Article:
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7 March 2011

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RT @richardn2009: OU libezproxy journal recommender project - first month review #jiscad #ourise

RISE project blog updated - first month progress report database, recommendations & programme mtg #jiscad #ourise

MAR 07, 2011 09:56A.M.

MAR 07, 2011 09:18A.M.



couple of new blog posts over wknd - ipads/analytics and RISE project thoughts #ourise #jiscad

Project update February MAR 07, 2011 08:38A.M. Project startup The project is now into the second month and we’ve covered quite a lot of ground already. Apart from setting up the usual project processes, blogs and getting everything running we’ve pushed on with starting the technical build work, with the RISE developer Paul. Database So far we’ve already designed the recommendations database to store the EZProxy log files. We are processing the full log files and now have all our log files back to December ingested into the database. We’ve got a test feed of data to be able to add course codes to the database so we can relate searches to courses. That will let us show searchers what people on their courses are searching for. We’ve identified a tweak to the file as it currently just gives us the first course that students are studying. It might not be an issue for other institutions but for the OU students might be studying several courses at a time.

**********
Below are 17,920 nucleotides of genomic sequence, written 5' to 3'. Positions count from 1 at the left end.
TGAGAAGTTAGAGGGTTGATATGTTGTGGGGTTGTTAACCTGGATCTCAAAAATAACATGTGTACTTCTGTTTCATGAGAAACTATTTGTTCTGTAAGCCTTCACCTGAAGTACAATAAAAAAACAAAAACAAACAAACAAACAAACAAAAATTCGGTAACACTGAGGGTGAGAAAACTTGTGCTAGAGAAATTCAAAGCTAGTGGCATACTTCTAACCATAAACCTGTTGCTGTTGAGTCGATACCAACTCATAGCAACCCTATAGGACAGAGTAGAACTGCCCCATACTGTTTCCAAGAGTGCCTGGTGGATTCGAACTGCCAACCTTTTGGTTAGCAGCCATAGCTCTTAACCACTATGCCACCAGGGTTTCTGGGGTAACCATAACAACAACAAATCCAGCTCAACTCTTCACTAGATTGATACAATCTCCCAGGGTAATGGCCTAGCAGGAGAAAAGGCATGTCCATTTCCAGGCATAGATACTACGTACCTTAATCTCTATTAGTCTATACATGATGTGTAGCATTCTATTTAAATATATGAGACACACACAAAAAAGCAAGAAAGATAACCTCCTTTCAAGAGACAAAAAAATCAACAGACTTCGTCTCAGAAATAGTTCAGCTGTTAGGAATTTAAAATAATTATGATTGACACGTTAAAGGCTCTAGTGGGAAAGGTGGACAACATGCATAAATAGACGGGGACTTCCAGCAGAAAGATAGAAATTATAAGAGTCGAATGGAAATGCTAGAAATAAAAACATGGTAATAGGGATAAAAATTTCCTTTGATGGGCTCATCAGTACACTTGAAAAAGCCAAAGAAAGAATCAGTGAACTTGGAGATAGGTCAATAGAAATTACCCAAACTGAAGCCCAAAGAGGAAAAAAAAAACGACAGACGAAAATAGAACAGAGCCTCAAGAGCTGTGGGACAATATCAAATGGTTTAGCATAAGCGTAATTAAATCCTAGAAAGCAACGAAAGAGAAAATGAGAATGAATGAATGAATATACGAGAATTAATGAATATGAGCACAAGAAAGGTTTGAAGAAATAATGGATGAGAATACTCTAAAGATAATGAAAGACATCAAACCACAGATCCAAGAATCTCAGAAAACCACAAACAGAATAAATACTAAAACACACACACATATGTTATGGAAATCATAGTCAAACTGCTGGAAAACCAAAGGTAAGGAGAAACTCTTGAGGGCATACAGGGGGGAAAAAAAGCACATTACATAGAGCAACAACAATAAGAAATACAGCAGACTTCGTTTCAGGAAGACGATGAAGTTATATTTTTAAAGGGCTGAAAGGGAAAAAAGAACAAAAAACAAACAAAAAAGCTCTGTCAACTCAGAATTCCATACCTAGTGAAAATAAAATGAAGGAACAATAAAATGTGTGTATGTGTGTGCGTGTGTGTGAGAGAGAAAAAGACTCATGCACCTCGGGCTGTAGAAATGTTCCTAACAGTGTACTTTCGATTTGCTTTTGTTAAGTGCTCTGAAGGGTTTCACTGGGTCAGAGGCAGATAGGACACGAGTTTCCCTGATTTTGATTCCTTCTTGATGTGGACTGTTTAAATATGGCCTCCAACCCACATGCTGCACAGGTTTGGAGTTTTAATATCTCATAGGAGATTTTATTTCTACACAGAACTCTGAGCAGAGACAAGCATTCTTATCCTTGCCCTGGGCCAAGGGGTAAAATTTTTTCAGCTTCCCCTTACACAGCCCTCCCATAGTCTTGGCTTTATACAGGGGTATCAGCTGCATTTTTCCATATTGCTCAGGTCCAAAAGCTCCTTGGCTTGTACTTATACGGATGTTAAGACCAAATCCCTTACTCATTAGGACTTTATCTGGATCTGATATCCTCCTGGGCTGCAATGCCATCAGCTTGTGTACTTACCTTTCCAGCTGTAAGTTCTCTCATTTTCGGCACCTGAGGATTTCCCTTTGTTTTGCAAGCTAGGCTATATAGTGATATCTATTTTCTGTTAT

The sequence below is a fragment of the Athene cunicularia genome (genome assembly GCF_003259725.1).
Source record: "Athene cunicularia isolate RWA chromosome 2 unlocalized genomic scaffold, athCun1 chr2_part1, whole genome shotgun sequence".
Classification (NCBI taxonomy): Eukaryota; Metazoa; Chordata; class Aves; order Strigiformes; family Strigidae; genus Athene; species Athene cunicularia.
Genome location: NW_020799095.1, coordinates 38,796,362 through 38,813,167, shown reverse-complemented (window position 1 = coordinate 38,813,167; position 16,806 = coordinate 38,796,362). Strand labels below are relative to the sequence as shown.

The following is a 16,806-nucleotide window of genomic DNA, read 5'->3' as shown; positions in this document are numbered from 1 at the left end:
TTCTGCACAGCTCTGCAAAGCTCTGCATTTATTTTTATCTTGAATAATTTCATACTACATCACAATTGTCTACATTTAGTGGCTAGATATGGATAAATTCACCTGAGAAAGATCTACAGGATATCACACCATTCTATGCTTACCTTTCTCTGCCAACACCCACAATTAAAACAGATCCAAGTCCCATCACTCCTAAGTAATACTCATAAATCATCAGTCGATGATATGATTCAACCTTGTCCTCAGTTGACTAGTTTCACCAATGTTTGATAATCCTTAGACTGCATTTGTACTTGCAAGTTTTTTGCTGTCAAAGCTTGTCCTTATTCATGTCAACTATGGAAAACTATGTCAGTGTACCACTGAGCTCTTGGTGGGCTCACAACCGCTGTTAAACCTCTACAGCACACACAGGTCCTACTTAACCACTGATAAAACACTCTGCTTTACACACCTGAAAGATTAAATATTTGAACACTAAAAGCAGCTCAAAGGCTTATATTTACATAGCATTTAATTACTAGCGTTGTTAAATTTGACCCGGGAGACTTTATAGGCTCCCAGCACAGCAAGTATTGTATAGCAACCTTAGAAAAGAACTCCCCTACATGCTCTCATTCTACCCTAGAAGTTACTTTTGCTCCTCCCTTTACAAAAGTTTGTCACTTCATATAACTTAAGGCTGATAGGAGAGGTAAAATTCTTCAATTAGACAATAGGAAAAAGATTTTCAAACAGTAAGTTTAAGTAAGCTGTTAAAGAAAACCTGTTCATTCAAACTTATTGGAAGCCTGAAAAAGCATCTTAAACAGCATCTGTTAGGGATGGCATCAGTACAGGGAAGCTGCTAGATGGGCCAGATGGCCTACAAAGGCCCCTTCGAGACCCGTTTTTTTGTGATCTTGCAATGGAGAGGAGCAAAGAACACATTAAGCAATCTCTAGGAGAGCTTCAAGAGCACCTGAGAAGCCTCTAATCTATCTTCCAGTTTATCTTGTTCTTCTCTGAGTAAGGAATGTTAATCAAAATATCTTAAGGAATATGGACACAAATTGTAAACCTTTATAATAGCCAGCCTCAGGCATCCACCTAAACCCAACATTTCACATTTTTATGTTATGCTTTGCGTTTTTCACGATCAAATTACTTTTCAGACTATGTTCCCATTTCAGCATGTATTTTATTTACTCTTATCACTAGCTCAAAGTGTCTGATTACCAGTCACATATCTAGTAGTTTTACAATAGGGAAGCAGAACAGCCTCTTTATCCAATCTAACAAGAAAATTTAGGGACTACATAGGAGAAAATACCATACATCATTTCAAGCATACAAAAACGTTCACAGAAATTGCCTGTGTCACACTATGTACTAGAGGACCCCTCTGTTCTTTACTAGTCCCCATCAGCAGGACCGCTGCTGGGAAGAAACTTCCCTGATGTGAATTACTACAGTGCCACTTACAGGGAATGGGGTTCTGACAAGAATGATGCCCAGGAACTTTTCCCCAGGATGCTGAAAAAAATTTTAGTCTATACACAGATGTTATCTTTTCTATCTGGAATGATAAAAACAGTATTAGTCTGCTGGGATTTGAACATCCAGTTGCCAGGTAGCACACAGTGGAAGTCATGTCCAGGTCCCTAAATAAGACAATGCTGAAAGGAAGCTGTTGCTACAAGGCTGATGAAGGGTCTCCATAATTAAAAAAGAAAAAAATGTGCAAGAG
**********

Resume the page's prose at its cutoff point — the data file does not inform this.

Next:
MAR 07, 2011 09:24A.M.

Our EZProxy log files contain records coming from both our Ebsco Discovery Solution and from SFX. So we’ve been investigating how to get more data about the entries in the log files. The approach that we have been taking is to use the log files as the base layer of data and then query other systems to pull in further information to add to the database to help the recommendations. So we are using the EDS API to draw in subject data and looking at the SFX API to do something similar. Through a combination of ISSNs, DOIs and other techniques we able to


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7 March 2011

add in data such as journal tiles and article titles.


two new blog posts - thoughts on mobile use & on JISC Activity Data programme meeting #jiscad

Recommendations For recommendations we’ve settled initially on three levels • Level one provides recommendations based on a course you are associated with. e.g. ‘people on your course are searching for these articles’. • Level two recommendations are based on association. So a connection is assumed between documents searched by a user closely together in a session • Level three makes connections based on subject data about the article by comparing subject terms and making recommendations on the basis of best matches between articles.

MAR 05, 2011 07:36P.M.

Recommendations will be relevance ranked and reinforced by a rating system that asks users to rate how useful they are to them. We’ve been working on technical diagrams and documentation that will get added to the blog as part of the main technical post.


@briankelly ideed. one of the activity data projects is looking at the correlation between library use and outcomes #jiscad